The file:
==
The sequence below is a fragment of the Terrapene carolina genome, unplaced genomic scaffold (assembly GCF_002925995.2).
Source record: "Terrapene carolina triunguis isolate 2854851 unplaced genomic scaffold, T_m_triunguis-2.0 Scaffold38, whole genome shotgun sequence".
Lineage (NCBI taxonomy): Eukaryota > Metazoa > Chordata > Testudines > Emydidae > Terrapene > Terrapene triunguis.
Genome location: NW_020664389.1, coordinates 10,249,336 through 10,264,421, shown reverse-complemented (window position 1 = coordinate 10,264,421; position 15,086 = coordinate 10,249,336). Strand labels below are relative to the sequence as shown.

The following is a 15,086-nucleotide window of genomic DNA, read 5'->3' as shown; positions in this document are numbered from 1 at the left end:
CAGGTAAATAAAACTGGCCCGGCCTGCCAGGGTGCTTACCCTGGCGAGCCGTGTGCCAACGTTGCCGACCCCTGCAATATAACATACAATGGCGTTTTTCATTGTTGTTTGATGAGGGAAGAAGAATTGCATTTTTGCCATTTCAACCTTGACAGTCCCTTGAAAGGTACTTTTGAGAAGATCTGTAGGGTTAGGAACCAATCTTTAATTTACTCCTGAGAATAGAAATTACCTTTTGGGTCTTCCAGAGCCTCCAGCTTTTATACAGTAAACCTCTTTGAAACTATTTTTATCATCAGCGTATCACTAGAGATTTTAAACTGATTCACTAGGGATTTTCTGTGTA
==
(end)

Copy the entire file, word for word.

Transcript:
The sequence below is a fragment of the Terrapene carolina genome, unplaced genomic scaffold (assembly GCF_002925995.2).
Source record: "Terrapene carolina triunguis isolate 2854851 unplaced genomic scaffold, T_m_triunguis-2.0 Scaffold38, whole genome shotgun sequence".
Lineage (NCBI taxonomy): Eukaryota > Metazoa > Chordata > Testudines > Emydidae > Terrapene > Terrapene triunguis.
Genome location: NW_020664389.1, coordinates 10,249,336 through 10,264,421, shown reverse-complemented (window position 1 = coordinate 10,264,421; position 15,086 = coordinate 10,249,336). Strand labels below are relative to the sequence as shown.

The following is a 15,086-nucleotide window of genomic DNA, read 5'->3' as shown; positions in this document are numbered from 1 at the left end:
CAGGTAAATAAAACTGGCCCGGCCTGCCAGGGTGCTTACCCTGGCGAGCCGTGTGCCAACGTTGCCGACCCCTGCAATATAACATACAATGGCGTTTTTCATTGTTGTTTGATGAGGGAAGAAGAATTGCATTTTTGCCATTTCAACCTTGACAGTCCCTTGAAAGGTACTTTTGAGAAGATCTGTAGGGTTAGGAACCAATCTTTAATTTACTCCTGAGAATAGAAATTACCTTTTGGGTCTTCCAGAGCCTCCAGCTTTTATACAGTAAACCTCTTTGAAACTATTTTTATCATCAGCGTATCACTAGAGATTTTAAACTGATTCACTAGGGATTTTCTGTGTA